Film Reviews:


Sleepless

(Dario Argento, US, 2001)

Dario Argento: An Eye for Horror

(Leon Ferguson, UK, 2000)


Sleepless Region 2 DVDA master of the horror genre, director Dario Argento hit his peak in the 1970s and 80s, with such violently sexual movies as Deep Red, Suspiria and Tenebrae. More recently, his disappointing attempts at American-style action and fantasy have tested the commitment of even his most loyal fans. Sleepless promised a return to form. But despite Argento taking inspiration from his earlier, stronger work, the recent flaws have not been purged, but are all the more frustrating for being part of the kind of film that was once his forte.

Retired cop Ulysses Moretti (Max von Sydow) is on a quest to find a killer, whom he thought long dead, helped by the son of one the victims. It's of little matter that the plot never develops, as Argento's greatest strength has always been his ferocious, set-piece murder scenes. But only the brilliantly handled opening double murder and the unexpected, if ridiculous ending match the intensity of Argento's best work. Beyond these, most of the murders are so similar to those in Deep Red that they are virtual recreations of them, albeit much inferior ones.

Von Sydow acquits himself well, despite being often stuck in a room, with only a parrot to play off against. The rest of the cast are badly dubbed with over-the-top accents, Eurotrash-style, but even so it's clear that several of them are talent less. Worse, the dialogue is stilted, unintentionally hilarious, and impossible to take seriously. The UK DVD has no Italian language option, or subtitles, making the dubbed version a real horror. But the poor dubbing and dialogue merely highlights the campy silliness of Sleepless, especially its laughable urban myth of the Dwarf Killer, whose small size doesn't stop him strangling leggy women. A comic scene where a selection of local dwarves are required to come into the police station to clear their names is the film's unfunny lowest ebb. Like The Phantom Menace, Sleepless makes it hard to figure out how its star director could get it so right in the past, but so badly wrong now.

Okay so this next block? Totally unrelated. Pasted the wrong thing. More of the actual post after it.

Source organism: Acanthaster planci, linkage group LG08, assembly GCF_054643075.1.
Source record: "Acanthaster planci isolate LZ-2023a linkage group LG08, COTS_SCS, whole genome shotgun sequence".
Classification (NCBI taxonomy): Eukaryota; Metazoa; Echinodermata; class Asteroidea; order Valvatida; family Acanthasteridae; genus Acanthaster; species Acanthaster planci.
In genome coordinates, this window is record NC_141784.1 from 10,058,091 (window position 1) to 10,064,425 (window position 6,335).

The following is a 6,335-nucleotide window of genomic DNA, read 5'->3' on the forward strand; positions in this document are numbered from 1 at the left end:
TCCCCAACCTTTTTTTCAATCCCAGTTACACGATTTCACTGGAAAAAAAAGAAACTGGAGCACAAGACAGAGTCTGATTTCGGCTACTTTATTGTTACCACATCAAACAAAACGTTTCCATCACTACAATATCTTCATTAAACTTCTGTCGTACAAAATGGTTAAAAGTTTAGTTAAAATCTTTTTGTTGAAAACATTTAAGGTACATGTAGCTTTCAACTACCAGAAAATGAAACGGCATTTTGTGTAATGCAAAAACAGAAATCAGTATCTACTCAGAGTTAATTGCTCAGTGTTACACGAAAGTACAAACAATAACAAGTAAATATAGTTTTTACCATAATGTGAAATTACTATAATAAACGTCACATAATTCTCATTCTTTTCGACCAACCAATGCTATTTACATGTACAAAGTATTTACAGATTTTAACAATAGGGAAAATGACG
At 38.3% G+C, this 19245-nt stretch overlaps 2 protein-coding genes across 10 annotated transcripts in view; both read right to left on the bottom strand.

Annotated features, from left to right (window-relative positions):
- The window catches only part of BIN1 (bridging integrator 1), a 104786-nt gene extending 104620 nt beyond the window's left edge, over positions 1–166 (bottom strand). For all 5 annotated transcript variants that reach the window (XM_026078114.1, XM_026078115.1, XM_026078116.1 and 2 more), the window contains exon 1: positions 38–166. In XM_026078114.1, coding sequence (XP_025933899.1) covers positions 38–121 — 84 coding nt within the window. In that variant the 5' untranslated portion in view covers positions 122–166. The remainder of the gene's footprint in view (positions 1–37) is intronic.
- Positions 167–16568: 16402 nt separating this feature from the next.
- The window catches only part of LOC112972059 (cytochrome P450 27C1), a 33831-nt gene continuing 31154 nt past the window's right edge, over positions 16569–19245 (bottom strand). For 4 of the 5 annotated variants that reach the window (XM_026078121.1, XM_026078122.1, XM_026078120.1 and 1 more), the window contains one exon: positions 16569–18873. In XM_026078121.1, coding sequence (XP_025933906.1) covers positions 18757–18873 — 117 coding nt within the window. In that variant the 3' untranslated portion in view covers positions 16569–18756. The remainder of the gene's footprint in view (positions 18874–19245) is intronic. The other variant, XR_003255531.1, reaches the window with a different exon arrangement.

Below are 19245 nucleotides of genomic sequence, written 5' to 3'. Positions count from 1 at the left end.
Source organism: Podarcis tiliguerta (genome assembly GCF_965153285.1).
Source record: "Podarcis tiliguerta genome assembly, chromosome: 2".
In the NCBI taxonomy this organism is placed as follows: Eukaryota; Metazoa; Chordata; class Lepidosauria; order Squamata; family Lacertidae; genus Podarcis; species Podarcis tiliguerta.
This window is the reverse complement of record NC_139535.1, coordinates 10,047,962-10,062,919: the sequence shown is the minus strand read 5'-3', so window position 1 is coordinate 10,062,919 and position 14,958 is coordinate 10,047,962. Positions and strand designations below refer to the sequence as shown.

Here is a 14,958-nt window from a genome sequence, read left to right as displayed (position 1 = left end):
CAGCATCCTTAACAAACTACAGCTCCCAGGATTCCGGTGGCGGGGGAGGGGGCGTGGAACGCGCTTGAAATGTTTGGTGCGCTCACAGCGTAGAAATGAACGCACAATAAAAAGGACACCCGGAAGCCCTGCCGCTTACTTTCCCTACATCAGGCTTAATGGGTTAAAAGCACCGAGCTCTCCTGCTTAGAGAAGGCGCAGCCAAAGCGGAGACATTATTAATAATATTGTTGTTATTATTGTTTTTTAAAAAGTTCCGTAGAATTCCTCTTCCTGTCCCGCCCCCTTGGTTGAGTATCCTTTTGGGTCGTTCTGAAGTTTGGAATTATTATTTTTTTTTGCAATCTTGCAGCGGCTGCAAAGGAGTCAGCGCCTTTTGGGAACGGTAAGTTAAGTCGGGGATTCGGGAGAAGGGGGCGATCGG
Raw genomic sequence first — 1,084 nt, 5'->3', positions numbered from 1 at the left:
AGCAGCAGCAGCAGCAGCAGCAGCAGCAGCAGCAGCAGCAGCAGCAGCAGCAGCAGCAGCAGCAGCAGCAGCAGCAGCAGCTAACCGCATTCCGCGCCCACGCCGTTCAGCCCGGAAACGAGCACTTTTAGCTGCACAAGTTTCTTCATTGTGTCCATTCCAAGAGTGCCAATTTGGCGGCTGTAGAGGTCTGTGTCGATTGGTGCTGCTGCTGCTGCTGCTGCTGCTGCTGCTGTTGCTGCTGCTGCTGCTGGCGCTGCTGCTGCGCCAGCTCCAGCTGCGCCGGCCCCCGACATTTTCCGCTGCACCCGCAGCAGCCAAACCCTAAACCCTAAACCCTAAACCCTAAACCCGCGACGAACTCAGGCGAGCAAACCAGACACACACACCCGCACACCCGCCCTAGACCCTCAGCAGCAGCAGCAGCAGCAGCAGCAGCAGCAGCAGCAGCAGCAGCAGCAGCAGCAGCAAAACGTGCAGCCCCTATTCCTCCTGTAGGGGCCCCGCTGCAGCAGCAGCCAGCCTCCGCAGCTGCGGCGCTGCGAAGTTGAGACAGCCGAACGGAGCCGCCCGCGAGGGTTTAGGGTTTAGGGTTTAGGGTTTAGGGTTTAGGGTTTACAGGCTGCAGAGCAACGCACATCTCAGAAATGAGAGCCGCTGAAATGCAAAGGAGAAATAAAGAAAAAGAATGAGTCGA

Region 2 DVD

The second disc of this 2 Disc DVD Collectors edition provides the best reason for buying it at all: the documentary Dario Argento: An Eye for Horror, previously shown on Channel Four. One look at its barrage of prime Argento clips confirms just how much of a slide Sleepless is. Far superior to the previous Italian documentaries Michele Soavi's Dario Argento's World of Horror and Lamberto Bava's slipshod Master of Horror, Eye for Horror rounds up some of the most knowledgeable English language Argento writers, such as Alan Jones and Maitland McDonagh, both of whom are able to argue the case for him eloquently and with conviction. Argento himself speaks, in his native Italian, dubbed, a far better option than his broken English. The documentary is uncritical, hailing Argento's lesser films along with his triumphs, but it benefits from being made with intelligence and affection. Eye for Horror is an essential fan purchase, and no doubt that's why its been bundled with Sleepless. The box states the release is Region 0, the discs themselves say Region 2.

Adrian Horrocks

See also:

Deep Red
Trauma
Dario Argento's World of Horror

A-Z of Film Reviews


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